- How will they maintain the standard of living that you have provided for them?
These are serious questions that we all have to face and we have to have things in place to protect our loved ones. To put it frankly, NO ONE should be without some form of life insurance.
The good thing for all of us is that there are plenty of life insurance options available to fit almost every budget and need. There are two major types of life insurance, Term and Whole life. Term life insurance is probably the more popular of the two and it covers you for a set amount of years and tends to be less costly compared to Whole life. In short, it pays out a predetermined amount if you were to die during the policy period.
Whole life insurance tends to have more bells and whistles than term life; one of those being that it pays a death benefit whenever you die (whereas term only pays if you die within a certain time frame). We will discuss Whole life in more detail later.
It is highly recommended that you set up an appointment with your insurance agent or financial planner to discuss your life insurance needs in more detail. They will be able to gather some information from you and put together insurance options that will best fit your situation.
Thinking There Is Only One Type of Whole Life Insurance
As we alluded to earlier, Whole life insurance can come with a number of bells and whistles. There are a few different types of Whole life policies but some of the key characteristics of each are that they:
- Remain in force till the day you die.
- Accumulates cash value where a portion of your premiums are set aside by the insurance company and earns interest.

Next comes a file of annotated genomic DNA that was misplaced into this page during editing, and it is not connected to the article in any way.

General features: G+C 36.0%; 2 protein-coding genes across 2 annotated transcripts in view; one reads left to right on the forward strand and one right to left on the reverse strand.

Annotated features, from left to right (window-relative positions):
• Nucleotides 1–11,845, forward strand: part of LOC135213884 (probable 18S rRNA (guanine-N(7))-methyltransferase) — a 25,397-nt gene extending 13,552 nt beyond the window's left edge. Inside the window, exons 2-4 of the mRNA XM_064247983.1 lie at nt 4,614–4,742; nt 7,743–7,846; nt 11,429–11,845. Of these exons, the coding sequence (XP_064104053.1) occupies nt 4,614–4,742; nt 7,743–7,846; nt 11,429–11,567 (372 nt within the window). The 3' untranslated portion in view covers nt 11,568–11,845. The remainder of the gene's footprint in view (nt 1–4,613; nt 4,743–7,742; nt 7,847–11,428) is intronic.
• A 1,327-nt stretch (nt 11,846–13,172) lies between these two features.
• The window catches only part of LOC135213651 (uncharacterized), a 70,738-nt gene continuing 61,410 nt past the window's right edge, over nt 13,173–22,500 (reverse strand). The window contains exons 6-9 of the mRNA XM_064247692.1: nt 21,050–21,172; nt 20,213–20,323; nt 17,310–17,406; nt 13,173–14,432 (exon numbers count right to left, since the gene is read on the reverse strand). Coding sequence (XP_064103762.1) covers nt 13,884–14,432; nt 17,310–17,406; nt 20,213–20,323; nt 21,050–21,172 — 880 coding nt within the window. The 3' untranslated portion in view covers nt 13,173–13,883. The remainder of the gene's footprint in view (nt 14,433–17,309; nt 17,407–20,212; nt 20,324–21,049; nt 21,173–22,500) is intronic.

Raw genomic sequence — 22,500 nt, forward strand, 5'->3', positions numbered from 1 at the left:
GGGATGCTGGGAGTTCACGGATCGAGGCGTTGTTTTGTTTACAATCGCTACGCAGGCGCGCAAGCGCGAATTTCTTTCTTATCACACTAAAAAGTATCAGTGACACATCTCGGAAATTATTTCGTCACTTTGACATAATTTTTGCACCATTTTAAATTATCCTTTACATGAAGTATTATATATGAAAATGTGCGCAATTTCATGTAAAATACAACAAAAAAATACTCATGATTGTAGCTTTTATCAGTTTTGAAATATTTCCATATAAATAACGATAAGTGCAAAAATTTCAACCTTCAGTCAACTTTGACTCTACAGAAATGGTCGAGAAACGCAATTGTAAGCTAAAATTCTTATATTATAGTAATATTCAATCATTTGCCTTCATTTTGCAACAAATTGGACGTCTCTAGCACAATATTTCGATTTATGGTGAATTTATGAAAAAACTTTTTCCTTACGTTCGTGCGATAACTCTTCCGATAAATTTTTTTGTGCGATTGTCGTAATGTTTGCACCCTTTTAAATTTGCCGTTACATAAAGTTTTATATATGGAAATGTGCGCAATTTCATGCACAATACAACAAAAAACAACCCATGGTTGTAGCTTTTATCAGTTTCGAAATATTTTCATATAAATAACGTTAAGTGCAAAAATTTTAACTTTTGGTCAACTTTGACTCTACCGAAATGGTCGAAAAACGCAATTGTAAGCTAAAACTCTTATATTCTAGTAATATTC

One option is a Universal Whole Life policy which gives you the ability to adjust your death benefit and premium payments. You can also choose a Variable Life policy which allows the cash value to be invested in the stock market. Or you can simply combine them to have a Variable Universal Life policy which has features of both types of accounts. You can also insure both you and your spouse together with a Last Survivor Life policy, and you can choose a Single Premium policy where you pay a lump sum up front instead of making premium payments over the course of a few years.
As we mentioned earlier, be sure you contact your agent or financial planner to learn more about each and determine which one is the best fit for you.
Thinking Group Term Life Policies Stay Term Life Policies Once You Change Companies
One of the best benefits that a lot of employers are offering their employees is the ability to purchase Group Term Life insurance in their benefits package. This is allows you to purchase term life insurance without having to take a medical exam, with a death benefit that in some cases can be up to 5x your annual salary, and for a very inexpensive rate. This is a wonderful form of supplemental protection on top of your own standalone life insurance policy.
It is important however that you read the fine print on employee offered term policies. In a lot of cases the policy is transferrable, you can take the policy with you if you were to leave the company, but instead of continuing as a term policy it converts to a whole life policy which may have a lower death benefit and higher premiums.
Contact your employer’s Human Resources or Benefits department to learn what are the terms and conditions of the term life policy if you were to ever leave the company.